Unfortunately, all good trips have to come to an end, and that even holds true in Hawaii. Still, there are some great ways to ease into a sendoff, and our final dinner at Chef Mavro certainly qualified as stellar, with impressive food from wire-to-wire, excellent company, and a warm setting.
George Mavrothalassitis opened his eponymous restaurant 20 years ago, earned a James Beard Award in 2003 as Best Chef for Hawaii and the Pacific Northwest, and continues to thrive. The colorful space, set back from Waikiki’s tourist zone, features water colors painted on location in a nearby botanical garden, hula drums and lei paintings. The dining room offers plenty of natural light, white tablecloths and vases filled with bright red flowers, Hawaiian ginger.
We were at the restaurant to enjoy a seven-course menu that Chef Mavro created to honor the 20th Anniversary of Hawaii Regional Cuisine. He wore chef’s whites and puka shells, invited us into his kitchen, and started us with a refreshing glass of St. Germain and sparkling wine.
Chef Mavro peeled back the crust tableside, telling tales of thyme and rosemary. He plated the juicy, red-skinned fish with spinach and a sauce of tomato, local seaweed called ogo, and fines herbes like tarragon, chervil and chives. A sauce he used to make in Provence inspired this sauce, but he added, “The addition of ogo is totally amazing.” Agreed.
Colorado lamb “Djerba” featured rosy, roasted slices of mildly gamy loin, tender and fat rimmed. The meat came with braised baby turnips, harissa-lamb jus, and a purse of brik crusted “moussaka,” with tender eggplant and thin-sliced tomato wrapped in phyllo dough. Chef Mavro said, “The lamb dish is really a reflection of who I am.” His dad moved from Greece in his thirties to Djerba in southern Tunisia before continuing on to Marseiile. Moussaka references Greece, brik originated in Tunisia, and the vegetables are all France. He joked, “My lamb smells like the backside of the country in Aix-en-Provence.” Maybe so, but it didn’t taste nearly so funky.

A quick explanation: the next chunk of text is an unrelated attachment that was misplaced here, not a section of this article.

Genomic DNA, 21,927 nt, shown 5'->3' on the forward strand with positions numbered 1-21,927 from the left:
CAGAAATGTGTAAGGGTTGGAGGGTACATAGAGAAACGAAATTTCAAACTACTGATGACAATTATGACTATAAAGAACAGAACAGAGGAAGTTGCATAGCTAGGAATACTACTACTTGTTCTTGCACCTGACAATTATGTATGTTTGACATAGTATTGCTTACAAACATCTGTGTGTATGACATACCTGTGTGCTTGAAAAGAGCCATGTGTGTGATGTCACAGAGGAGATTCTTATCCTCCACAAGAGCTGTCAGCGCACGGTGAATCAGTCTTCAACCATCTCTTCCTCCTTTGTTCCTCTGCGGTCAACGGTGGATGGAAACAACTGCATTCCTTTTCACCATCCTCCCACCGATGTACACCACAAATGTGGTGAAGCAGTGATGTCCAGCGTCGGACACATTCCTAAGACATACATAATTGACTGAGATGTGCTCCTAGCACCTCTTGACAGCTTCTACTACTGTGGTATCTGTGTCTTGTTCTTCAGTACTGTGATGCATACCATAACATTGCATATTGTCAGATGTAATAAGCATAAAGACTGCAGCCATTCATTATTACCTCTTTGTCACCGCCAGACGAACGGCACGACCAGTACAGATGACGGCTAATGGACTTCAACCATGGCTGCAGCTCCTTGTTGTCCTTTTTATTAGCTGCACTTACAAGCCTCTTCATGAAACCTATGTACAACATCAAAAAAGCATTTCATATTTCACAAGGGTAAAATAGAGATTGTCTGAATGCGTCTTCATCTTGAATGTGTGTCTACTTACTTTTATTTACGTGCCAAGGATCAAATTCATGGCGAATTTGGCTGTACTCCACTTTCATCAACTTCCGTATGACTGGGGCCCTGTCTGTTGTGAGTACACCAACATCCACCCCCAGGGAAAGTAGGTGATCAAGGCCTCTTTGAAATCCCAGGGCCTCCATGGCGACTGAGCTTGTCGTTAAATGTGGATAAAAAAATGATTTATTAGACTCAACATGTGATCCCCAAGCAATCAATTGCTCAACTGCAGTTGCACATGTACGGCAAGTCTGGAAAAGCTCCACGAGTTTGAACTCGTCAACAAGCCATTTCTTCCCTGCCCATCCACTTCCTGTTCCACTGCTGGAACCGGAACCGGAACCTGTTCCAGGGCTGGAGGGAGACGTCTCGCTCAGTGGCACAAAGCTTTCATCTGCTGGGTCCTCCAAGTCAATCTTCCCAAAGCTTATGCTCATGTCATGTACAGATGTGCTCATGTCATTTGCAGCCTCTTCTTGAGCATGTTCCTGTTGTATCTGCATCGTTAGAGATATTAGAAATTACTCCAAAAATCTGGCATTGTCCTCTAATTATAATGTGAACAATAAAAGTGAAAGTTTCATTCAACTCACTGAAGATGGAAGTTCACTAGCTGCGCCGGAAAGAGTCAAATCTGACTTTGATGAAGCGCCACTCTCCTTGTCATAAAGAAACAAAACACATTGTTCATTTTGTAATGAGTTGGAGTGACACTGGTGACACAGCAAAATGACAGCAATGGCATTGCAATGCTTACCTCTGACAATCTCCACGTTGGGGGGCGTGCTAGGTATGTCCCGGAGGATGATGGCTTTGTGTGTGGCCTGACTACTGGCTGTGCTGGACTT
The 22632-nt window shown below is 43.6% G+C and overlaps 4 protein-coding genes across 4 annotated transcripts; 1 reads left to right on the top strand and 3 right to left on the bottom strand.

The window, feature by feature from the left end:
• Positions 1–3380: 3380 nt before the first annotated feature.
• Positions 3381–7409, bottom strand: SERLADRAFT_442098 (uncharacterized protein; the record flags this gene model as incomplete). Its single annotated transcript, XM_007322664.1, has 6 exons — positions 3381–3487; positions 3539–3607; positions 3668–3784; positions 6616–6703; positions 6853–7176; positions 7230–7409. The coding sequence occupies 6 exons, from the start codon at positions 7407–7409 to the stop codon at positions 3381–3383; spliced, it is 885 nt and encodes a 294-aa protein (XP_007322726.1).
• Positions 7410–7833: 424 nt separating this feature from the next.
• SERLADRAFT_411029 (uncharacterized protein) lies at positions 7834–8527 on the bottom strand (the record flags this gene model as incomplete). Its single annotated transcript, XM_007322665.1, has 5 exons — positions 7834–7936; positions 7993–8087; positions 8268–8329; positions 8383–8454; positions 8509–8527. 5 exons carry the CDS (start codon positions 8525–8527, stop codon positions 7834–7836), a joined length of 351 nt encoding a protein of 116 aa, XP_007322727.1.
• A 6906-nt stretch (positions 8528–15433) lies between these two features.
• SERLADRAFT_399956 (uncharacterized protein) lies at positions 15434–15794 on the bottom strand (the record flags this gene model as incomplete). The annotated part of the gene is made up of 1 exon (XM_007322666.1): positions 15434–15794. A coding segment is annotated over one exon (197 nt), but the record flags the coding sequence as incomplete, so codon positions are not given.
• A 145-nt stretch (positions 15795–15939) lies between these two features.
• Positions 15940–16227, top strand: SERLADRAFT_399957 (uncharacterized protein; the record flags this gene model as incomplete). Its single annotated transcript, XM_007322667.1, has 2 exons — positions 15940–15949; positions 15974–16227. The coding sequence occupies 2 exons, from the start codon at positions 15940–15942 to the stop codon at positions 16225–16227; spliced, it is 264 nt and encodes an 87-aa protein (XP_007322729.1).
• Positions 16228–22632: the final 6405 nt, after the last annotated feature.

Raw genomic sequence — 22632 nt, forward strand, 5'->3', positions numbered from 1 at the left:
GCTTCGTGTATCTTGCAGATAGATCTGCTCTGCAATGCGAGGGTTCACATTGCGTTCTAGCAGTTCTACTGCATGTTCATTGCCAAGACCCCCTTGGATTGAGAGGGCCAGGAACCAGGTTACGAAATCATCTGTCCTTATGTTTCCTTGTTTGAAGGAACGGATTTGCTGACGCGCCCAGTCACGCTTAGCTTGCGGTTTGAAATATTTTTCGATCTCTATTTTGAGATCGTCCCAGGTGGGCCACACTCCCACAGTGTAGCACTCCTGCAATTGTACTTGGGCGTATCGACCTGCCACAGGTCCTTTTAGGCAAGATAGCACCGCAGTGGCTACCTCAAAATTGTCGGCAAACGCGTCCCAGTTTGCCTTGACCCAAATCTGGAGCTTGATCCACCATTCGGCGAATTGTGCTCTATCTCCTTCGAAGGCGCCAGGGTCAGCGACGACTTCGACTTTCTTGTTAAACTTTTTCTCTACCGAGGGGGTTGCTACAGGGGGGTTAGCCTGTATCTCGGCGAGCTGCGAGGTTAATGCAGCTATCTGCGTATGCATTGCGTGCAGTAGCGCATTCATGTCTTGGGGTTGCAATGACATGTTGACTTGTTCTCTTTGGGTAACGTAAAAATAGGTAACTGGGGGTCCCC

Chef Mavro’s tasting menu deftly led us from a fairly rich meat course to a sweet, tangy respite. His chive-flecked Hawaii Fresh Goat Cheese Mousse appeared in a soup-like, one-minute strawberry jam, which he prepared in a skillet on high heat with ripe strawberry halves, sugar and lemon juice. Frankie’s nursery green peppercorns left a lingering heat on my tongue, and spicy Ma’o Organic Farms arugula further helped to balance the “salad.”
Lilikoi Malasadas is the only dish to never leave Chef Mavro’s seasonal menu. He joked his wife said she’d divorce him if he ever removed malasadas. For his donut trio, he filled sugar-dusted brioche dough with sweet apple cinnamon, earthy azuki bean and sweet-tart lilikoi, aka passion fruit. The final ceramic ramekin hosted pineapple coconut ice cream with fresh lilikoi.
This was my only Hawaiian meal that could qualify as fine dining, and it was fun from start to finish, with premium local ingredients presented in imaginative-but-not-contrived ways and a gracious host.
Note: Oahu Visitors Bureau organized a six-day island tour, and my complimentary meal at Chef Marvo’s was part of the itinerary.